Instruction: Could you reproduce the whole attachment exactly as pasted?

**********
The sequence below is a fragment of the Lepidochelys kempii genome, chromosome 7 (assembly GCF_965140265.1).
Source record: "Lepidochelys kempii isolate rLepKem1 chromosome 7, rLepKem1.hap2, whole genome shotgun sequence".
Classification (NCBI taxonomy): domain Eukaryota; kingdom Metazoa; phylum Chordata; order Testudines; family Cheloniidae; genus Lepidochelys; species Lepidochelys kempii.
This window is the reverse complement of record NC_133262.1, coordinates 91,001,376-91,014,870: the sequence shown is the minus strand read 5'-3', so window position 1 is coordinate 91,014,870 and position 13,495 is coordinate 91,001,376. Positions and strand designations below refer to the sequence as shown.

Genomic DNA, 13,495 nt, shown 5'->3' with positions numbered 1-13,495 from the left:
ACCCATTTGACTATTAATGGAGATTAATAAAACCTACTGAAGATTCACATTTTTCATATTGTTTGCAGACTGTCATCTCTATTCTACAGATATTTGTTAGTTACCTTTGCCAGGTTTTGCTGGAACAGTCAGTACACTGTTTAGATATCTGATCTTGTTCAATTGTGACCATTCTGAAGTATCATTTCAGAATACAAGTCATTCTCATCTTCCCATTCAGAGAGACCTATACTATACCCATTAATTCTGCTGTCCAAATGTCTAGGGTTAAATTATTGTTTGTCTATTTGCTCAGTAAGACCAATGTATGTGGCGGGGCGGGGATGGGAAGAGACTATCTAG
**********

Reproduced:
The sequence below is a fragment of the Lepidochelys kempii genome, chromosome 7 (assembly GCF_965140265.1).
Source record: "Lepidochelys kempii isolate rLepKem1 chromosome 7, rLepKem1.hap2, whole genome shotgun sequence".
Classification (NCBI taxonomy): domain Eukaryota; kingdom Metazoa; phylum Chordata; order Testudines; family Cheloniidae; genus Lepidochelys; species Lepidochelys kempii.
This window is the reverse complement of record NC_133262.1, coordinates 91,001,376-91,014,870: the sequence shown is the minus strand read 5'-3', so window position 1 is coordinate 91,014,870 and position 13,495 is coordinate 91,001,376. Positions and strand designations below refer to the sequence as shown.

Genomic DNA, 13,495 nt, shown 5'->3' with positions numbered 1-13,495 from the left:
ACCCATTTGACTATTAATGGAGATTAATAAAACCTACTGAAGATTCACATTTTTCATATTGTTTGCAGACTGTCATCTCTATTCTACAGATATTTGTTAGTTACCTTTGCCAGGTTTTGCTGGAACAGTCAGTACACTGTTTAGATATCTGATCTTGTTCAATTGTGACCATTCTGAAGTATCATTTCAGAATACAAGTCATTCTCATCTTCCCATTCAGAGAGACCTATACTATACCCATTAATTCTGCTGTCCAAATGTCTAGGGTTAAATTATTGTTTGTCTATTTGCTCAGTAAGACCAATGTATGTGGCGGGGCGGGGATGGGAAGAGACTATCTAG